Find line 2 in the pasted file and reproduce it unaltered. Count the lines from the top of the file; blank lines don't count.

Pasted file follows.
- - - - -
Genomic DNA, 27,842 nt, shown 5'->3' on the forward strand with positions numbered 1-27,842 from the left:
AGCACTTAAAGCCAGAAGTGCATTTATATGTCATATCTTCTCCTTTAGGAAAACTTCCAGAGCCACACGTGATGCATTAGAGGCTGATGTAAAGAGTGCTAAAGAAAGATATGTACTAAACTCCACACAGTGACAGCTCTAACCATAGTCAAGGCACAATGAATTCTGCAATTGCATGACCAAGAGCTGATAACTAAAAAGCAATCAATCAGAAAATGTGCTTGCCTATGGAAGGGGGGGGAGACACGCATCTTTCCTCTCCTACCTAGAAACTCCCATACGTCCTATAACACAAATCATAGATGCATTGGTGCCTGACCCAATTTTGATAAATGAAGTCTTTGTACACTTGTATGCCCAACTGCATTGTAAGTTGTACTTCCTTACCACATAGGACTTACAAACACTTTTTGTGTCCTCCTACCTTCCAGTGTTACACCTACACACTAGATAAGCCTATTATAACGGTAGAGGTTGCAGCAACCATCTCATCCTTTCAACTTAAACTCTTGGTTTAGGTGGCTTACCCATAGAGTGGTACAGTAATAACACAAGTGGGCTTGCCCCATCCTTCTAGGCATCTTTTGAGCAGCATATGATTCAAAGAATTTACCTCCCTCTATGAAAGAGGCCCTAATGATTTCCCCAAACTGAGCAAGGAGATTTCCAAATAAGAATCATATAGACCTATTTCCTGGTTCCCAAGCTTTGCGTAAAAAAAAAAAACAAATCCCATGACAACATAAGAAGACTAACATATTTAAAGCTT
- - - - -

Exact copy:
AGCACTTAAAGCCAGAAGTGCATTTATATGTCATATCTTCTCCTTTAGGAAAACTTCCAGAGCCACACGTGATGCATTAGAGGCTGATGTAAAGAGTGCTAAAGAAAGATATGTACTAAACTCCACACAGTGACAGCTCTAACCATAGTCAAGGCACAATGAATTCTGCAATTGCATGACCAAGAGCTGATAACTAAAAAGCAATCAATCAGAAAATGTGCTTGCCTATGGAAGGGGGGGGAGACACGCATCTTTCCTCTCCTACCTAGAAACTCCCATACGTCCTATAACACAAATCATAGATGCATTGGTGCCTGACCCAATTTTGATAAATGAAGTCTTTGTACACTTGTATGCCCAACTGCATTGTAAGTTGTACTTCCTTACCACATAGGACTTACAAACACTTTTTGTGTCCTCCTACCTTCCAGTGTTACACCTACACACTAGATAAGCCTATTATAACGGTAGAGGTTGCAGCAACCATCTCATCCTTTCAACTTAAACTCTTGGTTTAGGTGGCTTACCCATAGAGTGGTACAGTAATAACACAAGTGGGCTTGCCCCATCCTTCTAGGCATCTTTTGAGCAGCATATGATTCAAAGAATTTACCTCCCTCTATGAAAGAGGCCCTAATGATTTCCCCAAACTGAGCAAGGAGATTTCCAAATAAGAATCATATAGACCTATTTCCTGGTTCCCAAGCTTTGCGTAAAAAAAAAAAACAAATCCCATGACAACATAAGAAGACTAACATATTTAAAGCTT